Here, Rosenfeld is being much too kind to Mark Gordon (and, by implication, Ed Murray). A more reasonable characterization would be that Gordon's only asset is that he is a Republican. In fact, if I understand the aspirations that Mark Gordon, Ed Murray and Cynthia Cloud have, they all fall so narrowly within the mainstream of the Republican leadership here in Wyoming, that you cannot tell them apart. This reminds me of the GOP gubernatorial lineup in 2010.
Maybe Harriet Hageman can spice things up, but as far as I know she is not yet a candidate, even unofficially. All I hear is about efforts to recruit her.
Anyway. Back to Arno Rosenfeld and his conversation with Mary Throne:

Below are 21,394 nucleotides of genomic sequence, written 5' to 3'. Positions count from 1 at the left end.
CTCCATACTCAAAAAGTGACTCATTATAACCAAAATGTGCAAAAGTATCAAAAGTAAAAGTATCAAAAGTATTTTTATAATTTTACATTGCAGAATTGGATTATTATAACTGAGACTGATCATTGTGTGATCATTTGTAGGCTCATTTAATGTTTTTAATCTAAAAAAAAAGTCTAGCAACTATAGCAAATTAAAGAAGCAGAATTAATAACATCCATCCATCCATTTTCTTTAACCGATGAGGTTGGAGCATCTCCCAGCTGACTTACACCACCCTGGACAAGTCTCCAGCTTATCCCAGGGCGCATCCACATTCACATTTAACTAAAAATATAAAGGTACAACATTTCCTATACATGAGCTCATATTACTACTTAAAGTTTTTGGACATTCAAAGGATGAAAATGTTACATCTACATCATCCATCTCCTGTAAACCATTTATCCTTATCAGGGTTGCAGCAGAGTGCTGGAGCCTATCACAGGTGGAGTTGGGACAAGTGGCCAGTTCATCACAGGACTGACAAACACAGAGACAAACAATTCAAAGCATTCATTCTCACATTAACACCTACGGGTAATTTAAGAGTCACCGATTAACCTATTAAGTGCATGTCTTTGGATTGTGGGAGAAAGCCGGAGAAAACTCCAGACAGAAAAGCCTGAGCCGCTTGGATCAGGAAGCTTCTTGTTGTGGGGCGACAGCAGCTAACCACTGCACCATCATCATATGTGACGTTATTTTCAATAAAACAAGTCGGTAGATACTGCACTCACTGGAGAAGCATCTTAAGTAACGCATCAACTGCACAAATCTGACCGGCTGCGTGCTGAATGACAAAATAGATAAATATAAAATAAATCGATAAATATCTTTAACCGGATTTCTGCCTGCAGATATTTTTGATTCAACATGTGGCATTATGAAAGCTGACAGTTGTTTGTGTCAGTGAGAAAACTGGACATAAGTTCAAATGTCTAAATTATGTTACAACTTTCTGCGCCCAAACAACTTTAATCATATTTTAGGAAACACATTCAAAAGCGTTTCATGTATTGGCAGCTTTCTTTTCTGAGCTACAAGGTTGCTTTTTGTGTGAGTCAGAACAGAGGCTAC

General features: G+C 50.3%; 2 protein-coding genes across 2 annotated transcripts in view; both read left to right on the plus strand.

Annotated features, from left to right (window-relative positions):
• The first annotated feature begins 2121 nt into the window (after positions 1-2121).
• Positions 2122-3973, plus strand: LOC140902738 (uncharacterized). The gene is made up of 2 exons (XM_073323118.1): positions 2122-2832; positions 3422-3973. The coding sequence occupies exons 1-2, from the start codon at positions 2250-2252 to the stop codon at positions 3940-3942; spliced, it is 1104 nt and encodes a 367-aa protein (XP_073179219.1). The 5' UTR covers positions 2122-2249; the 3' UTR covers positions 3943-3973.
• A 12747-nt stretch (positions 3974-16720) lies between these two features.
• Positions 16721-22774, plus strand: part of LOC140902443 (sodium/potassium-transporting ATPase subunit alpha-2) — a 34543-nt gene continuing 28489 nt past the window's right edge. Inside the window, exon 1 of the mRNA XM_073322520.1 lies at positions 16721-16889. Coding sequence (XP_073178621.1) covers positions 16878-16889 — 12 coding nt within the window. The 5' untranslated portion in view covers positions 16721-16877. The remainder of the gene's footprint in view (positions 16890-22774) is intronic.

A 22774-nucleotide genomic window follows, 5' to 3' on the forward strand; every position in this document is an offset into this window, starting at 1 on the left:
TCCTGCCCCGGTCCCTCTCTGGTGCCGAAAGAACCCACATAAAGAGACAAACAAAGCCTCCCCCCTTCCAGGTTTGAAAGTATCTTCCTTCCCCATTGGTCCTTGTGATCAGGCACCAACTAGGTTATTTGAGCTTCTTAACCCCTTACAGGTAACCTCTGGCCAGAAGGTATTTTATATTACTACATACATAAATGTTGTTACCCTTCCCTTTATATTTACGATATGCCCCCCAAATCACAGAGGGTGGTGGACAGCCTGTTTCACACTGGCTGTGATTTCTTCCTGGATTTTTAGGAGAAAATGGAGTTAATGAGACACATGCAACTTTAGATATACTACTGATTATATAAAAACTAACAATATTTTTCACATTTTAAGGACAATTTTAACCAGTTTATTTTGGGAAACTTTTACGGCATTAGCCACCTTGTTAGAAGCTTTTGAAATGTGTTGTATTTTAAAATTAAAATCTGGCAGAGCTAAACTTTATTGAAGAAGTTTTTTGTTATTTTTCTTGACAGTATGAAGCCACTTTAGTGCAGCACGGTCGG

But speaking to me at a downtown Casper cafe Thursday, Throne seemed more passionate about what the state is doing wrong: namely, neglecting its cities and towns. Throne has made support for local governments a key platform point and she doubled-down in the interview. She attacked the budget passed in 2016, her last year in the Legislature. Throne specifically criticized the decision to slash social services like tax assistance to the elderly while setting aside funds for a new state office building not too far from Metro Coffee Company where we were speaking before a meet-and-greet with voters.
I happen to agree completely on this particular point. The cuts that were made to programs aimed at vulnerable citizens were immoral in themselves (there are much, much better places to make quick cuts in government spending - start with the well-paid school bureaucracy and work your way out) but the politics behind those cuts get downright cynical when those cuts are contrasted against construction projects like the one in Casper.